With Democratic control of the House, Senate, and White House and widespread support for an infrastructure bill, the United States has a narrow opportunity to catch up to the rest of the world on last-mile fiber deployment. Assuming that the Accessible, Affordable Internet for All Act will be the basis for any legislation included in the infrastructure bill, the act should be revised with open access infrastructure (including open conduit and dark fiber that are subject to government oversight) as its central tenet.
The continued growth and evolution of the digital economy remains a driver for strong data center growth and development throughout Virginia. As reported in a March 2021 Virginia Business article, a new dark fiber network is expected to expand opportunities for data center development in strategic Virginia locations.
This new 680-mile regional fiber optic network will connect the large concentration of existing data centers in Northern Virginia to the Virginia Beach cable landing station and, in turn, provide access to the subsea, intercontinental high-speed internet cables running to Europe and South America.
Over the last year, the lack of broadband access in New Mexico was on full display. Our expansive state needs innovative, cost-effective solutions to this problem.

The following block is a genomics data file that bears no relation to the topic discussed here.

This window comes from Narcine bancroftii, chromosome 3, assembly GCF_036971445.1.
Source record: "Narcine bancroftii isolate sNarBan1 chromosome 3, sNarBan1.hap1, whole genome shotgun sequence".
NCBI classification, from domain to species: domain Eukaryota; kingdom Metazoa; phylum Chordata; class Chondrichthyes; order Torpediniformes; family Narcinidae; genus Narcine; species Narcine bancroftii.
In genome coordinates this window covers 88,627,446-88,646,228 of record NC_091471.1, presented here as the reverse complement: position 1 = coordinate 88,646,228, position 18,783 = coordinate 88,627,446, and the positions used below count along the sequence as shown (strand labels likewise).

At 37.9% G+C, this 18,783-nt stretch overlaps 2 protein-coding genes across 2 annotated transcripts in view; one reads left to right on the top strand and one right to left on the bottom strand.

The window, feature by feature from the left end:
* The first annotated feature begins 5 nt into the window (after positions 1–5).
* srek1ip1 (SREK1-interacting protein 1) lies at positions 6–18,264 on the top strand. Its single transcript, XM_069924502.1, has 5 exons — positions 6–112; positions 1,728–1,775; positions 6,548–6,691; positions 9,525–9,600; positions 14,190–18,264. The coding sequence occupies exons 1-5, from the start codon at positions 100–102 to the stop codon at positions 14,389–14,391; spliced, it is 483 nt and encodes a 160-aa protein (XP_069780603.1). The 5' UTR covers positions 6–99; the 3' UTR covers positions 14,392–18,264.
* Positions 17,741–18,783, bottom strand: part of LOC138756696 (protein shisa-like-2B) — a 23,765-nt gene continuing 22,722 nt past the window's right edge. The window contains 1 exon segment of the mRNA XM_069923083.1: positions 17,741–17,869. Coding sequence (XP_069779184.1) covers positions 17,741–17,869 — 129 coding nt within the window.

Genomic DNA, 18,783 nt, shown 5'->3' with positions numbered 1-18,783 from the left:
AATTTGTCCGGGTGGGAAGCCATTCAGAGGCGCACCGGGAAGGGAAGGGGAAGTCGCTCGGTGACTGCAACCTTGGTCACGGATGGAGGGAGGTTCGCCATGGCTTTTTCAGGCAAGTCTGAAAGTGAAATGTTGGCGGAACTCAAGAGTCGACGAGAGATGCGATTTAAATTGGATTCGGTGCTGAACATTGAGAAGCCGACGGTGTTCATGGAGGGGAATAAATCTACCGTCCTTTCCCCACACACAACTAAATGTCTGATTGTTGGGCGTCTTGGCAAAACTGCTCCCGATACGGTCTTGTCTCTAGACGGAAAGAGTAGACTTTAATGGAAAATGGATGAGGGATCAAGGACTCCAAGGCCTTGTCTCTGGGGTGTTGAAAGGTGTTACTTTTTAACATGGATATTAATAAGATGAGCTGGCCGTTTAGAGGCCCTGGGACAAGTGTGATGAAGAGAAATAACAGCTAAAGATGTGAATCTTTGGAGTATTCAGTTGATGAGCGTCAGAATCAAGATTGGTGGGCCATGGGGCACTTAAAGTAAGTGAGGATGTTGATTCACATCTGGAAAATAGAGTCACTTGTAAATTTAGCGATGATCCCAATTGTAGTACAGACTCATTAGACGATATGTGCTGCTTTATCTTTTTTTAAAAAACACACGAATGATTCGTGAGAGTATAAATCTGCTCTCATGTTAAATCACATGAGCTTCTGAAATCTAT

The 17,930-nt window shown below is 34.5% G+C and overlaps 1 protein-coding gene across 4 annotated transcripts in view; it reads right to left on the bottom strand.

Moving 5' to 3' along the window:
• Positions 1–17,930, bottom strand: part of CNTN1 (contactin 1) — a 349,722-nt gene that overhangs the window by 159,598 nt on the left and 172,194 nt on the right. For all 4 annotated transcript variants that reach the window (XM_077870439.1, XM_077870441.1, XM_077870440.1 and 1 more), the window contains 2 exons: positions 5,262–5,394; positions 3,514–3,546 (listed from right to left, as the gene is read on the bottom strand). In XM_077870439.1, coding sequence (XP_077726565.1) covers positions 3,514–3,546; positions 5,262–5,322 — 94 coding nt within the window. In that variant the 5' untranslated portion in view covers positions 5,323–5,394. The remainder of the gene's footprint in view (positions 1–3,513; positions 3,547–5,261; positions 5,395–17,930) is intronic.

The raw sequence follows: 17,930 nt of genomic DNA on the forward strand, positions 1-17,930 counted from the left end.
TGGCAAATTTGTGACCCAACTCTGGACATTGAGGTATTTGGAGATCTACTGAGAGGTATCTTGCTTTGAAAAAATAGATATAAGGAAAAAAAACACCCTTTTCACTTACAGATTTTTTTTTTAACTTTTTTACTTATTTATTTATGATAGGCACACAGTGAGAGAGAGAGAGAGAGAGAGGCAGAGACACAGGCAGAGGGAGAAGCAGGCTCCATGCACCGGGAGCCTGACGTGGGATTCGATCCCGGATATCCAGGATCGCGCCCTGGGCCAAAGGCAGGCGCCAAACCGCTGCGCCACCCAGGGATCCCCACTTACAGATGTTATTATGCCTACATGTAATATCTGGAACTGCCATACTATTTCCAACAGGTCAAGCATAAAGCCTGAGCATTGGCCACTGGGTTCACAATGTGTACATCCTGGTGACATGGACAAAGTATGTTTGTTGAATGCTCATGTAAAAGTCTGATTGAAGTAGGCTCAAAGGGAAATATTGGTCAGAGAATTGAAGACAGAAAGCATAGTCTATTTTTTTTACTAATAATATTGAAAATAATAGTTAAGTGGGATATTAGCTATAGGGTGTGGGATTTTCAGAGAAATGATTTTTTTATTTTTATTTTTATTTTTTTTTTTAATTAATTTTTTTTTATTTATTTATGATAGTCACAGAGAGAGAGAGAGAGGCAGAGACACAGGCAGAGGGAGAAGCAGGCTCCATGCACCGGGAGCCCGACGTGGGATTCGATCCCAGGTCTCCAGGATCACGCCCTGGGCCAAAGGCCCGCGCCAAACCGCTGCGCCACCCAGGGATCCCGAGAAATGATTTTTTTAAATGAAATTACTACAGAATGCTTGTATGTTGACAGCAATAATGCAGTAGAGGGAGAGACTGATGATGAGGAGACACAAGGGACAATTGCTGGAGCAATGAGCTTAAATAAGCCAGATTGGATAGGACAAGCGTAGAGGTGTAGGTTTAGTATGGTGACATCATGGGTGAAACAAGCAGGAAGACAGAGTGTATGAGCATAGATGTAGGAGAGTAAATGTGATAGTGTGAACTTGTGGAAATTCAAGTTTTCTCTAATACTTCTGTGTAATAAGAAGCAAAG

We are business leaders, spanning six different sectors, taking part in the Leadership Albuquerque program through the Greater Albuquerque Chamber of Commerce. We believe broadband access is critical to our economic growth and well-being. Broadband brings people together – teachers to students, doctors to patients, first responders to the sick or hurting, and family members to one another. It enables the connections we need in order to learn, grow and lead productive and healthy lives.
As such, we support Senate Bill 360, which would allow unused fiber – called “dark fiber” – that is already in the ground across New Mexico to extend broadband access to rural communities. Sponsored by Sen. Michael Padilla, D-Albuquerque, the bill would reduce the need to build new broadband infrastructure across miles and miles of land by using what we already have to reach our most vulnerable communities.
Coenen began by explaining that the term “dark fiber” refers to fiber optic cable that has been laid in the ground but isn’t being used. “Whenever somebody buries a fiberoptic cable, most of the cost is in getting that cable into the ground,” explained Coenen. “Something like less than 10 percent of the cost of such a project is actually the fiberoptic cable. So, what they do is bury as many actual fibers as possible.” In many cases, less than half of the actual cables underground are being used, leaving the rest available for companies to lease.
So why would an enterprise be interested in leasing this dark fiber?
- It’s all about the money.
- Dark fiber can also improve latency.
- Dark fiber can provide redundancy.
- Dark fiber does require some expertise.
- You shouldn’t be afraid of dark fiber.